Continuing to Think About Police and Police Culture

There has been a significant amount of blogging activity and discussion around “no knock raids“, police culture, Police Militarization, giving the police the benefit of the doubt, and much more.

First, some credit. Radley Balko, The Agitator, has been blogging on this topic for quite a while. He has the best collection of posts on the problems that I have seen, including a Raid Map. It provides details of botched paramilitary police raids over time that Radley has collected. For those of you that think things are okay, this might be eye opening for you.

It seems evident that there is a problem. Innocent citizens die and cops get off with, at most, a slap on the wrist. People don’t trust cops and instead view them with suspicion and distrust. Cops conduct no knock raids on flimsy evidence, use armored vehicles, where every podunk town has a SWAT team and uses them. Then we have, just to make sure everyone realizes that it isn’t the party that’s in power that’s the problem, the BATF and Waco, where Koresh could have easily been taken into custody without the massacre that ensued and where the BATF used para-military playbooks even though they were counter-productive and created a worse situation. I could go on for pages with these sorts of examples, but Radley has already provided them for us. Why don’t we just stipulate that there is a problem.

Let’s define the problem, then. I won’t bother with the conservative definition of the problem, aside from saying that the idea that agents of authority should be automatically respected, that the Drug War is somehow moral and that police should have significant para-military capability is a set of ideas I cannot get on board with. I will point out that the men that founded our country were suspicious of the government and designed our Constitution (as well as the state governments they helped to create) to put boundaries on our government and its agents. While many will try to separate the government and the voluntary agents, saying that those agents are doing their job and the policy is really the problem, I point you to the War Crimes Trials in Germany and Japan after WWII. We established there, as a point of law and morality, that “following orders” is not a reasonable defense.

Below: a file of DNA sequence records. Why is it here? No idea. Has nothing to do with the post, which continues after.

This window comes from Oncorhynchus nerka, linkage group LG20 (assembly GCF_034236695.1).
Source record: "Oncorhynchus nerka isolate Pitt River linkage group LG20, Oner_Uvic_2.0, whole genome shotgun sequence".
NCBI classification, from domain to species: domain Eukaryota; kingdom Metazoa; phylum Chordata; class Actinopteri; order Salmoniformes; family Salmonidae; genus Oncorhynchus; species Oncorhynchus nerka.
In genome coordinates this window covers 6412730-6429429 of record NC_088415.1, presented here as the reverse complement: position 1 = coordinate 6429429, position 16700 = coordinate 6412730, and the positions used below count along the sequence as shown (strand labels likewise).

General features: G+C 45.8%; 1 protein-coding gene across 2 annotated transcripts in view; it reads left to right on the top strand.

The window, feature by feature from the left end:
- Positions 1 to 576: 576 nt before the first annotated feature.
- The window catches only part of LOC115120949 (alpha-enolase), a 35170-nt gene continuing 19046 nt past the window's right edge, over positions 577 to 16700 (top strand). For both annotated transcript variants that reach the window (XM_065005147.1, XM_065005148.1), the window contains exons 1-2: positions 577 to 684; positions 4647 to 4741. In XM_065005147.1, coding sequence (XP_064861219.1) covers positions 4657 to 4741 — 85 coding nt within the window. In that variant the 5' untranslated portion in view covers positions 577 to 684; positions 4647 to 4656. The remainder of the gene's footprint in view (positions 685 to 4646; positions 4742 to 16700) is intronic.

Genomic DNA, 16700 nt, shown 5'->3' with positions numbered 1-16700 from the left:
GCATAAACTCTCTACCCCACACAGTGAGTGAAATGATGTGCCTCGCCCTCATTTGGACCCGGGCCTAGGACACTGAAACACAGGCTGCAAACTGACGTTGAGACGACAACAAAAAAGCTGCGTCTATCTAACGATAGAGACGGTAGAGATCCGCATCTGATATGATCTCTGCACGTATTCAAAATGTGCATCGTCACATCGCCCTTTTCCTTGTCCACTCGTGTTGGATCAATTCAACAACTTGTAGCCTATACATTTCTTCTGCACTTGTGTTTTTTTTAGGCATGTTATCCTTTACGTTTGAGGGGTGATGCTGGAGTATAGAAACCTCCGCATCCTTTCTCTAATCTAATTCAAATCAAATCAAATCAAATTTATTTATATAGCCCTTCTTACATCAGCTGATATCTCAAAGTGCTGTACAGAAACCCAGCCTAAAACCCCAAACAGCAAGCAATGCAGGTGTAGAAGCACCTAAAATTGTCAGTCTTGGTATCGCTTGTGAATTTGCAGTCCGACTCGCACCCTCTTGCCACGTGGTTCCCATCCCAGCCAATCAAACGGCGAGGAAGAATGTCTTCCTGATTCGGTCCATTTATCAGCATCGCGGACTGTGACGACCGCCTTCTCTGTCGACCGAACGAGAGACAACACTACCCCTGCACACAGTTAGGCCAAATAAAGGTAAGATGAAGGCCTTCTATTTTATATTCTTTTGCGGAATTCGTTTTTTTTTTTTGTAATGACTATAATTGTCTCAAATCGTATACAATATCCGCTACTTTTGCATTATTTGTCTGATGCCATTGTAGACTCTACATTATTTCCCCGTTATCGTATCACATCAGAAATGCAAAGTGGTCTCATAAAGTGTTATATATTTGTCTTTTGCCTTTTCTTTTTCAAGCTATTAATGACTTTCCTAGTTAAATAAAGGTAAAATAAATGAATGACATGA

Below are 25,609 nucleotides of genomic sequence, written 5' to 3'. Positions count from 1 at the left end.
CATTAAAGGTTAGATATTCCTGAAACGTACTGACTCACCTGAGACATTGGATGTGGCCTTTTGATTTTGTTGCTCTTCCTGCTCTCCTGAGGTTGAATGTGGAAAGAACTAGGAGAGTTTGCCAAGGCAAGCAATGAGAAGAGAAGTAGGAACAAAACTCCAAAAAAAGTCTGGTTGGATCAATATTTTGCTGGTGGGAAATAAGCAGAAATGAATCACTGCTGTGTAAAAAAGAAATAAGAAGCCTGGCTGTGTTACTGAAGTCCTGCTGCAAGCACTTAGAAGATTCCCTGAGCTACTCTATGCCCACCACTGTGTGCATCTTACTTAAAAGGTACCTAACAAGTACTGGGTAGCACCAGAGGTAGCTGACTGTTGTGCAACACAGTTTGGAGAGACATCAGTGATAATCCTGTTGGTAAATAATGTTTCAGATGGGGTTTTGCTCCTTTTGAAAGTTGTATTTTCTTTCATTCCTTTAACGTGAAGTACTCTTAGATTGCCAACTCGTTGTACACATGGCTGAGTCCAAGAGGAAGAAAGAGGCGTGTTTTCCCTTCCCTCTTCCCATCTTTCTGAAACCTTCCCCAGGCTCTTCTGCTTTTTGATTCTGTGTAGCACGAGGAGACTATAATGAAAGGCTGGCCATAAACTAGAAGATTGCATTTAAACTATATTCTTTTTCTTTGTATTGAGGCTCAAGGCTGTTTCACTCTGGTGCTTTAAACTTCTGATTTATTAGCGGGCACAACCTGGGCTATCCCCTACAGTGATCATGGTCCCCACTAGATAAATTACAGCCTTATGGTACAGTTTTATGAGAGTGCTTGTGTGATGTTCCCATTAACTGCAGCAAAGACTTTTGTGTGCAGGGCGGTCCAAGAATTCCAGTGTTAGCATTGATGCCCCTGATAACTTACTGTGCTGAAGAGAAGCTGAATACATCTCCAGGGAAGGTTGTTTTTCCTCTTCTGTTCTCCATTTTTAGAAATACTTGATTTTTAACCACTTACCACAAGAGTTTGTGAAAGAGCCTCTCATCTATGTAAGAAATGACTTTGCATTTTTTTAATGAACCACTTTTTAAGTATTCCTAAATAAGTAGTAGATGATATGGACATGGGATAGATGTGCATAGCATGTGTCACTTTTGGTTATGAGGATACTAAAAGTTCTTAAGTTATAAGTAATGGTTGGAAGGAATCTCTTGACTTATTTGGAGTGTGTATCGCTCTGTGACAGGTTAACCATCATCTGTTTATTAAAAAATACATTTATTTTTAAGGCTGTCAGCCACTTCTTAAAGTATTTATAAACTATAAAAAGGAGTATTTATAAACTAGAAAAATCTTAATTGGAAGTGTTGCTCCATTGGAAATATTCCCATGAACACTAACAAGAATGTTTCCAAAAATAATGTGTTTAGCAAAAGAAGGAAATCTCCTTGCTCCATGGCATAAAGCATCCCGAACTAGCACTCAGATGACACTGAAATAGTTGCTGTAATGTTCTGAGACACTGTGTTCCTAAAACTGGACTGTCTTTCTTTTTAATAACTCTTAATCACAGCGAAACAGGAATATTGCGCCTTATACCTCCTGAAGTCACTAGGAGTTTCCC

Back to the problem, then. Let’s be frank. The problem is corruption and abuse of power at ALL levels of government, not just Congress, or the White House or the State Legislature, or whatever the target of your wrath is. The reality is that the destruction of Federalism, brought about by the 17th Amendment, the Supreme Court’s interpretation of the “Commerce Clause” and the vast expansion of Federal Powers that brought about, and the complete disregard for the 9th and 10th Amendments has led us to this point. I don’t, however, want to tackle the “whole problem”, just the one with our police culture that is leading to the violation of the individual rights of an ever increasing number of citizens by police officers.

So, what is the root cause of the problem? It seems obvious to me that accountability is the means to prevent such abuse of power. So, are the police currently accountable to the citizens they are supposed to “serve and protect”? If they were, would they conduct raids like the one on Culosi (for private gambling, where Culosi was killed by negligent behavior of one of the raiding police officers) and then hand out a mere 3 week suspension without pay as the consequence of killing an unarmed, non-violent “criminal”? The root problem here is accountability. So, we have to ask ourselves, why aren’t the police accountable?

First, we have the issue of “sovereign immunity”. The Federal government, and it’s law enforcement agencies, cannot have suits brought against them for negligence by agents of the government. This usually extends to state, county and municipal law enforcement agencies also. This means that, unless the agency polices itself, there is almost no recourse for citizens in cases like the Kathryn Johnston killing in Atlanta. The officers in question may be able to be sued, although most such cases have been dismissed. If they can show they had a warrant (they did), that they did not behave in a criminal fashion (that is quite questionable right now) and that they were involved in a lethal force incident (they were), they’ll win the lawsuit. So, there is essentially no mechanism in civil law for citizens to hold agents of the government accountable for their behavior.